The sight of Afghan women marching for their rights in Kabul this week, shouting, "We want our rights!" was both exhilarating and terrifying. Exhilarating because this appeared to be one of the first public protests staged by women in Kabul against repression, prompted by a new law that permits marital rape and demands that women ask their husband's permission to go to school or work, and even to leave the house. Terrifying because they were met with physical and verbal abuse, and shouts of, "Get out of here, you whores!"
A crowd three times the size of their group that included men and older women met the 300 protesting women. Tradition dies hard, it seems, even for some women.
I ask myself, what can we do to support these women who risked their lives to stand up to extreme patriarchy? What can we do to convince President Hamid Karzai not to implement the law? Outside pressure will intensify the rabid emotions of some of those who fought for the law and feel besieged by foreigners but it may also put additional pressure on Karzai who is beginning to feel the heat. The United States should put intense pressure on Karzai to protect his country's women. This is the country to which we are sending 16,000 thousand more troops to protect Afghanistan's citizens, including those who called these women whores. And some of our troops will die in the effort and some of these American soldiers will be women. What greater irony can there be?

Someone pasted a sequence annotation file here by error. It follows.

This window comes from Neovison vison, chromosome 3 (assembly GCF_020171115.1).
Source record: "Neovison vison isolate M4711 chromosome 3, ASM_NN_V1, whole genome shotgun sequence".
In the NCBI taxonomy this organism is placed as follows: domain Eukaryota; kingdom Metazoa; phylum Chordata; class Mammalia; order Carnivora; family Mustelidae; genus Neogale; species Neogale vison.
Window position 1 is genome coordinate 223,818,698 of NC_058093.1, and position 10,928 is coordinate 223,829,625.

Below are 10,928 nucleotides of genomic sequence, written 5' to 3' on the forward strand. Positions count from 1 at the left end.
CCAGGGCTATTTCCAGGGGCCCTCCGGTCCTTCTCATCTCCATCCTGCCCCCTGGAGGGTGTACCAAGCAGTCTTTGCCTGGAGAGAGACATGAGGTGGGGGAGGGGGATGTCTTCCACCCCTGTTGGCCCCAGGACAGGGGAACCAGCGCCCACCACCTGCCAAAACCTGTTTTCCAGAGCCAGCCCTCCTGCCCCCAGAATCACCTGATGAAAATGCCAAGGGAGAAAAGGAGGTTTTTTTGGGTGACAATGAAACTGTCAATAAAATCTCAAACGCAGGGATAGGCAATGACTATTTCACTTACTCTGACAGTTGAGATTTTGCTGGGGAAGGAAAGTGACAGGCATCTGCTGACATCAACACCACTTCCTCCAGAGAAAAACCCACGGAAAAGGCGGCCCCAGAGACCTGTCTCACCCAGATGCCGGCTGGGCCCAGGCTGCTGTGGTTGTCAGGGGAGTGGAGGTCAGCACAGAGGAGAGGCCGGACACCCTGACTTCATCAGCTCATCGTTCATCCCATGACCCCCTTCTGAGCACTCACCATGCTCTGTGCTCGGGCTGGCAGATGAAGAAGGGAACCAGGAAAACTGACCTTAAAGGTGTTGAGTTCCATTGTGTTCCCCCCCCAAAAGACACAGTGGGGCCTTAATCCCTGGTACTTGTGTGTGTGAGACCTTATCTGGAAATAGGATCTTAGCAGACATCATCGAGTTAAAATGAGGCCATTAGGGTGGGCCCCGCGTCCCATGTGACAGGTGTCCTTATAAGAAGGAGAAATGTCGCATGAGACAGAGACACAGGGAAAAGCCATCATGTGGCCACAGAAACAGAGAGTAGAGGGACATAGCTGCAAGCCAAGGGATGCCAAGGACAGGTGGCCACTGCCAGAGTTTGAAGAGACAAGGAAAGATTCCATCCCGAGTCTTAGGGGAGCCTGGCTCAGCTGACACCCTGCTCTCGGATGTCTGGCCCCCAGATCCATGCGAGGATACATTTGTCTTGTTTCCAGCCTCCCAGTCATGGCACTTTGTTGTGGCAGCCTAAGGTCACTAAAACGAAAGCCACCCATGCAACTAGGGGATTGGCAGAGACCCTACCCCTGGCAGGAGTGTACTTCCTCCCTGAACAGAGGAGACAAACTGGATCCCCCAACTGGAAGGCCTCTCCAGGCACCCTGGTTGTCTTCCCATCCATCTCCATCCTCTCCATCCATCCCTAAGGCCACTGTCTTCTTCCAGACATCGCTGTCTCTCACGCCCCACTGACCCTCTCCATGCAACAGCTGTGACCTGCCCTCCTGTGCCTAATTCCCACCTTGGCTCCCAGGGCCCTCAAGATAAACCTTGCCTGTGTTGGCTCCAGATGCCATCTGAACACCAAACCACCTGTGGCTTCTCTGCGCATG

This was originally posted at Chelsea Green.
Madeleine M. Kunin is the former Governor of Vermont and was the state's first woman governor. She served as Ambassador to Switzerland for President Clinton, and was on the three-person panel that chose Al Gore to be Clinton's VP. She is the author of Pearls, Politics, and Power: How Women Can Win and Lead from Chelsea Green Publishing.